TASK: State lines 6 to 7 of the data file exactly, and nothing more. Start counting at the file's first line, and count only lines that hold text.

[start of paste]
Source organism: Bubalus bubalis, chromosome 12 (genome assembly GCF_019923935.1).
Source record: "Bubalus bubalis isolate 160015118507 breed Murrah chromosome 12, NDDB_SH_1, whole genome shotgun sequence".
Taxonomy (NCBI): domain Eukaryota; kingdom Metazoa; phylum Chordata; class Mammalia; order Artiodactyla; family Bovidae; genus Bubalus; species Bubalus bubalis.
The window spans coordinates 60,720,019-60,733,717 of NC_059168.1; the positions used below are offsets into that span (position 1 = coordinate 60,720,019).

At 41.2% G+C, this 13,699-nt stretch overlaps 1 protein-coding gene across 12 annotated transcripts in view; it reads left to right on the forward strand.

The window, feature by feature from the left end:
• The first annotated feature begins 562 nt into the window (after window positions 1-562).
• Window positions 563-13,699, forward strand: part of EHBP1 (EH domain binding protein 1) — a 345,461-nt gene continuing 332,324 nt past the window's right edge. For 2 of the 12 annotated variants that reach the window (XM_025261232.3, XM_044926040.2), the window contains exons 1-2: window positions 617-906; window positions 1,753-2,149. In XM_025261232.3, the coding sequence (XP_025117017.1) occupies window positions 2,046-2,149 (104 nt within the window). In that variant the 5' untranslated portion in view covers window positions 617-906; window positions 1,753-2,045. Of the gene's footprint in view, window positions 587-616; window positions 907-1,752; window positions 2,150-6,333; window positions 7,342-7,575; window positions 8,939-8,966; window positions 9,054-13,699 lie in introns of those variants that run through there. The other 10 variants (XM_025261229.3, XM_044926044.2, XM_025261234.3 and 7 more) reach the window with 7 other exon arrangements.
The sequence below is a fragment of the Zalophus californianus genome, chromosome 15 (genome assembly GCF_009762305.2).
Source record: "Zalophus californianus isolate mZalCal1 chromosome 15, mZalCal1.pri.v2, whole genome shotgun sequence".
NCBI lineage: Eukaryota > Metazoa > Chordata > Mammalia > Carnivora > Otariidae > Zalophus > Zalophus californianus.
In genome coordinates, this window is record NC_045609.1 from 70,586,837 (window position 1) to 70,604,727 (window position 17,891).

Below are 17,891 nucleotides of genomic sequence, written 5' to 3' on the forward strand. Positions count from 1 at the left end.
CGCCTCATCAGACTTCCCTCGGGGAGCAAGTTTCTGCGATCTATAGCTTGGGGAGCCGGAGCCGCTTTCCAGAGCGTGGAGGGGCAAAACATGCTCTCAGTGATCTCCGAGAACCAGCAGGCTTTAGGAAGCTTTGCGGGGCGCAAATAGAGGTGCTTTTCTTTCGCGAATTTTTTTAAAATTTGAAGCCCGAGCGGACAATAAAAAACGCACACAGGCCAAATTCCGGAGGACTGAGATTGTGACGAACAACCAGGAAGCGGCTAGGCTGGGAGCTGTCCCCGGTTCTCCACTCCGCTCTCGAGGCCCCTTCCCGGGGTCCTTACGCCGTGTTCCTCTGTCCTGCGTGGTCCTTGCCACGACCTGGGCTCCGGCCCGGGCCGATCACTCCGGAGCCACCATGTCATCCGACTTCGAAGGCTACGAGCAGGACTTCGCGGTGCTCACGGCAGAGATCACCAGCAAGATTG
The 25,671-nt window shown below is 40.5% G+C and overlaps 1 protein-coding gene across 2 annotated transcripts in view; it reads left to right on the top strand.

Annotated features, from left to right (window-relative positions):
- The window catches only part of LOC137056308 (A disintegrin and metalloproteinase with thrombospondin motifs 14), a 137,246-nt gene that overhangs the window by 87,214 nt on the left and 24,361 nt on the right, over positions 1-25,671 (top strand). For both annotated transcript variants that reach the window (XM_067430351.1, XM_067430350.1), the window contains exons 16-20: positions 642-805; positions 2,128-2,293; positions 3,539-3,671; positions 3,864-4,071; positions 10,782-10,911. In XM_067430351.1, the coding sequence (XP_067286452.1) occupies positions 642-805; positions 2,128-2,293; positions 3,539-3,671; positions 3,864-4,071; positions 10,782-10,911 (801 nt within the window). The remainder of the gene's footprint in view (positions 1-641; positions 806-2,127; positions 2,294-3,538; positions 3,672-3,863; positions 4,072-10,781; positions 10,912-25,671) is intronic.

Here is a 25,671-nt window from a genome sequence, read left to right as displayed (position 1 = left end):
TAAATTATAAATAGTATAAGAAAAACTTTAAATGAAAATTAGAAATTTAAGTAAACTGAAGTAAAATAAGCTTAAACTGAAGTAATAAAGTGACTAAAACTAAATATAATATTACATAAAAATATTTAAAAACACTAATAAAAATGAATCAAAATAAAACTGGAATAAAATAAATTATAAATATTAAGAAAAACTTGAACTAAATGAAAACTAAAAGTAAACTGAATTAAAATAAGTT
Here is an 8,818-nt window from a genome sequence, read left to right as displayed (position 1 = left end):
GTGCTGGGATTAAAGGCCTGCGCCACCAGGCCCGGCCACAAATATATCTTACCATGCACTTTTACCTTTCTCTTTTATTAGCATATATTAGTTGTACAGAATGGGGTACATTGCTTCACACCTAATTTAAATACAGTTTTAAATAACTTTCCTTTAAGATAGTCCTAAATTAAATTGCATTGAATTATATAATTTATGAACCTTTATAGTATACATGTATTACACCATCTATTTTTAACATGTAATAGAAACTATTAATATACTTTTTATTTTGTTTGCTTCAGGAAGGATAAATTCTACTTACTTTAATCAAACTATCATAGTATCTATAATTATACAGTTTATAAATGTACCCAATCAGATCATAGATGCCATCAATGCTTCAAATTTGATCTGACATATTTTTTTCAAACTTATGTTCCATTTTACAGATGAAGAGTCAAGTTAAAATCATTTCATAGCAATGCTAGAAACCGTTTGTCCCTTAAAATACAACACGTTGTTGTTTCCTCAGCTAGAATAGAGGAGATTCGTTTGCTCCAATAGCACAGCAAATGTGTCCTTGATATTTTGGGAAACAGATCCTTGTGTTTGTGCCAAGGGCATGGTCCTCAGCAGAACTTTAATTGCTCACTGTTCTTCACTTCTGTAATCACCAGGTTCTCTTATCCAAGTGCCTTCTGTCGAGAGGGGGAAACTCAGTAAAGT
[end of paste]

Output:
The window, feature by feature from the left end:
• The first annotated feature begins 562 nt into the window (after window positions 1-562).